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A fact: Vulnerabilities from within and without are plaguing data storage, but still, storage hardening is a low priority even as infosec professionals are in high demand and low supply. Security managers task the talent they have with OS and network hardening, running data-protection while leaving storage technologies vulnerable.
Why, you ask? Probably as security managers are under the assumption that central storage and backup systems are far too deep in their datacenter core to reach and far too obscure to pose a meaningful attack surface.
Unfortunately, this assumption has recently been proven wrong more than once by cybercriminals and insider threats: Eversource, a Fortune 500 energy company, suffered a data breach, exposing the personal information of 11,000 customers. This was due to a misconfigured cloud data storage folder. One more recent example is the breach to Red Canary’s network. A client wrote that he had come across LNK files in his company’s network-attached storage (NAS) — a telltale sign of a rogue AutoIT worm. An AutoIT worm can spread across a company’s network and exploit network vulnerabilities. If it went unchecked, a hacker could use that program to get a hold of the company’s intellectual property and hold it for ransom. There are many other examples, but you get the idea.
And so it’s time for CISOs and security teams to close the gap. Many of them are already in the process…
Each storage technology comes with its (visible) hazards: “A quick Google search will show you the open Amazon S3 buckets; there are millions of them, and the risk is dramatic”, says Dick Wilkinson, Former CISO, New Mexico Supreme Court.
Cloud storage misconfigurations like these are commonplace, regularly starring in stories of significant data exposures.
Storage arrays have Operating Systems (OS), and OS vulnerabilities are routine. SAN
technologies risk flaws in open-source software, vulnerable programming languages such as Java, and virtualization technologies such as software containers. Ransomware encrypts on-premise storage and backups, leaving enterprises with no alternative but to pay the ransom.
Data storage is more complicated than you think. According to NIST Special Publication 800-209, Security Guidelines for Storage Infrastructure, data storage management complexities have multiplied due to a blend of traditional storage services such as block, file, and object storage and advanced storage architectures such as storage virtualization, storage architectures for virtualized servers, and cloud storage. The greater the complexities, the more configuration errors and security threats.
Now, storage teams must return to fix errant configurations and manage realized risks from security threats.
You care about your organization’s most precious data, safeguarding it in transit and use. Networks, applications, and devices remain secure, because of you!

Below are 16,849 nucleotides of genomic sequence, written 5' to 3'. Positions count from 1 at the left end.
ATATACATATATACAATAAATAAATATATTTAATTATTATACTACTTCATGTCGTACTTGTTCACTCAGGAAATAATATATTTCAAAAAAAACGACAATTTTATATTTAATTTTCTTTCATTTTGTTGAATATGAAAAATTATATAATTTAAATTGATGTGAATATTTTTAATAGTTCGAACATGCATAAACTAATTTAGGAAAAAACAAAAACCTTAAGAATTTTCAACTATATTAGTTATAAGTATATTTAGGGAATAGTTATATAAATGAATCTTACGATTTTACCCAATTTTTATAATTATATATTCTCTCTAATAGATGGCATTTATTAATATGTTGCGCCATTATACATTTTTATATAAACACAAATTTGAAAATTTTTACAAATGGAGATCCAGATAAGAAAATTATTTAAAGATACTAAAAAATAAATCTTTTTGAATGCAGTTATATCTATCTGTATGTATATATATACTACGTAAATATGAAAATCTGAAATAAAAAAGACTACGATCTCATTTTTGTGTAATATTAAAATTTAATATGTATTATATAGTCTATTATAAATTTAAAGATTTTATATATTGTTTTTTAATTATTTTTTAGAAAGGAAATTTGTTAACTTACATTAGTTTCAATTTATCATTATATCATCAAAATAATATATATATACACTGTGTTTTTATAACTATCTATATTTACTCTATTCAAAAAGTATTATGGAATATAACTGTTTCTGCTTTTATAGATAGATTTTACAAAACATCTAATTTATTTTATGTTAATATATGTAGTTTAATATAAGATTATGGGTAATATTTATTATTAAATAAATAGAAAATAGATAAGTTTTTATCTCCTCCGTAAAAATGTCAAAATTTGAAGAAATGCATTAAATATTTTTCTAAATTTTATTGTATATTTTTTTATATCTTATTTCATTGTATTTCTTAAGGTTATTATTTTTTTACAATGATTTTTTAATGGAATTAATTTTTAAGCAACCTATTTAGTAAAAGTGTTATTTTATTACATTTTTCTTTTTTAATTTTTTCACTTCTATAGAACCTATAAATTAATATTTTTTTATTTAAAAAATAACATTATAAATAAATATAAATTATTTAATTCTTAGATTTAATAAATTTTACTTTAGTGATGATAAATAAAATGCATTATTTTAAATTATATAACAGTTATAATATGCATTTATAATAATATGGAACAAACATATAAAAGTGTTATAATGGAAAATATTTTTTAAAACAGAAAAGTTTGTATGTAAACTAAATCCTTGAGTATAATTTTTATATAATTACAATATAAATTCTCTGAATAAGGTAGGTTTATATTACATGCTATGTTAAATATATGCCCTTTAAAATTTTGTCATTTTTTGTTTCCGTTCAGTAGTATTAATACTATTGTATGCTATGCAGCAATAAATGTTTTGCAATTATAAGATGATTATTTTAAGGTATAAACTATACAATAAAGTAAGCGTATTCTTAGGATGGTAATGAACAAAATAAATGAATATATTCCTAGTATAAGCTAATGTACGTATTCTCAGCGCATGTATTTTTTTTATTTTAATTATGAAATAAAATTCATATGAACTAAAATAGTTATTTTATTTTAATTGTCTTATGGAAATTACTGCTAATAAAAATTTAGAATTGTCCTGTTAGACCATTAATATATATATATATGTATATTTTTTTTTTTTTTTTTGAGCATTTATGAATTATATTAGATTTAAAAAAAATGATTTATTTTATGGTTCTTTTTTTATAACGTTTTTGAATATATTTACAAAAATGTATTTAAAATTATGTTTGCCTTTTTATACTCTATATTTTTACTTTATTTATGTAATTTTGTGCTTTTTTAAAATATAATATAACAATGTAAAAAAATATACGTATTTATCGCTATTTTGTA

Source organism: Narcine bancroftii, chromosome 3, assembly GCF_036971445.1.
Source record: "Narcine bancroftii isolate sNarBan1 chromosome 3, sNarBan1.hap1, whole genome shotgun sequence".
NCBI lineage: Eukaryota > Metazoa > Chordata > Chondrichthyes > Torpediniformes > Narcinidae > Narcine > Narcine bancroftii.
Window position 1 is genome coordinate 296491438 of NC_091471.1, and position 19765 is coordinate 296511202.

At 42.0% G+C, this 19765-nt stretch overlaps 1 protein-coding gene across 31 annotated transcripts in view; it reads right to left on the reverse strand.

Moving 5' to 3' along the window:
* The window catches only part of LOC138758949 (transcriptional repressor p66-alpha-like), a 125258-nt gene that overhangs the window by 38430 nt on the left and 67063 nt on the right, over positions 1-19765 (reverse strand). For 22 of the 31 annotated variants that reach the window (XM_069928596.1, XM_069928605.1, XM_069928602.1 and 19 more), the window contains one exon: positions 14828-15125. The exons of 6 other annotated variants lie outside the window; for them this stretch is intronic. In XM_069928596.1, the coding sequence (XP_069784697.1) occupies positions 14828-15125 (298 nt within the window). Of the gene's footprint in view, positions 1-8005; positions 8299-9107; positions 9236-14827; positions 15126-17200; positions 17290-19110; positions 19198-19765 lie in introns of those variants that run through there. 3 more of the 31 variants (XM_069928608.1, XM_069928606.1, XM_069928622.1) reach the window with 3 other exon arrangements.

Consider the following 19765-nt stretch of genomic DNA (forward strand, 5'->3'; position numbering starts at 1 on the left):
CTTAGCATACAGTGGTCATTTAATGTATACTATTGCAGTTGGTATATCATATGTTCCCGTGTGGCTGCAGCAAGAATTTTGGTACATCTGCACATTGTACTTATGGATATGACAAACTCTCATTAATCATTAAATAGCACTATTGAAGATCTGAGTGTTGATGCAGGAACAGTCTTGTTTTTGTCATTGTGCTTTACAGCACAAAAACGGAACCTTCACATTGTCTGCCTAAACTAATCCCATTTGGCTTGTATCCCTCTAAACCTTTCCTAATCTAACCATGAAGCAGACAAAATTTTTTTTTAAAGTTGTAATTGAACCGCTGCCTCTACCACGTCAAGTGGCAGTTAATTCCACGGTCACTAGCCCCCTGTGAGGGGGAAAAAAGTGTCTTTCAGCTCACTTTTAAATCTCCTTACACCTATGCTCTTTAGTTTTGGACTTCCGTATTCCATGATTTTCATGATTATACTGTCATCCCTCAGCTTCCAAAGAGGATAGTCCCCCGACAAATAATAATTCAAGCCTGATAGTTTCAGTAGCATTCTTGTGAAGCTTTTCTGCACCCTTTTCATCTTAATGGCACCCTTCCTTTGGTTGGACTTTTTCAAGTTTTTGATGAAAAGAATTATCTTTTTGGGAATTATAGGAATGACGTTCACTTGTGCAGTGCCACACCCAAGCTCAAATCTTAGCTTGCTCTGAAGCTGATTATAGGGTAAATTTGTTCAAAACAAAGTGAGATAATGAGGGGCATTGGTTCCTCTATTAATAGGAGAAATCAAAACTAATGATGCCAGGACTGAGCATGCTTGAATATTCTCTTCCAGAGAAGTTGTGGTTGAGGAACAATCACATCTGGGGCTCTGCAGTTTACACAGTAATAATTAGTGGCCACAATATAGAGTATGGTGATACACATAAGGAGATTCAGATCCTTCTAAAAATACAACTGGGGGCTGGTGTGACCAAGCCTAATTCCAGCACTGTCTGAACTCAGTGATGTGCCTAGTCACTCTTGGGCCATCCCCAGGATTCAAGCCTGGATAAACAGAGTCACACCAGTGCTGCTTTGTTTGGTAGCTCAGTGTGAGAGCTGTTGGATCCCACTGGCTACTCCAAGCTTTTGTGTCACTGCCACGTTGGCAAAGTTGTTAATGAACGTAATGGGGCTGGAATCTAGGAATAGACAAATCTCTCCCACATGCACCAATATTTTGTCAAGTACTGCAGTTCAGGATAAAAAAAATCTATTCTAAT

But, all along the same data lives at rest, too, in largely undefended storage systems…
Storage may seem relatively minor in the IT stack, but there are other ways to consider its size. The world’s data reached about 59 zettabytes last year, according to Statista. Storage will grow to meet demand as data multiplies exponentially. To complete the picture, Statista expects global spending on data storage units to exceed 78 billion U.S. dollars this year.
Speaking of measures, size as well isn’t the best measure of the criticality of storage. Let’s compare storage to the human heart. The heart is modest in size but pumps life-giving blood throughout the body. So, storage houses critical high-risk data that feeds your applications and devices. Just as shooters aim for the heart, so hackers target data where it lives, in your storage systems. If you let cybercriminals leak data from storage, they can sell it or give it away. Ransomware encrypts data in storage, cloud storage, and backups, which could kill an enterprise.
In other words, storage security neglect will take its toll. Security pros must learn the ropes and must stop pushing it off as someone else’s responsibility.
“There are gaps in the roles and responsibilities between the security and storage/infrastructure teams. Storage has been a grey area; nobody owns it,” says Sunil Varkey, Former Global Head of Cyber Security Assessments, HSBC. Someone has to own storage. IT security can’t account for all security if no one on the team owns storage security.
With the rising threat of ransomware and other cybersecurity attacks, it has become paramount for enterprises to protect their data and storage – both on-premises and in the cloud. In this first chapter of the series we not only introduced the reasons for data storage security, but also explained the rising need to do so. Now.
In the next chapter we will define the risk, show how storage attacks can happen and hence attackers can enter your most precious asset (data), and discuss the lagging industry maturity.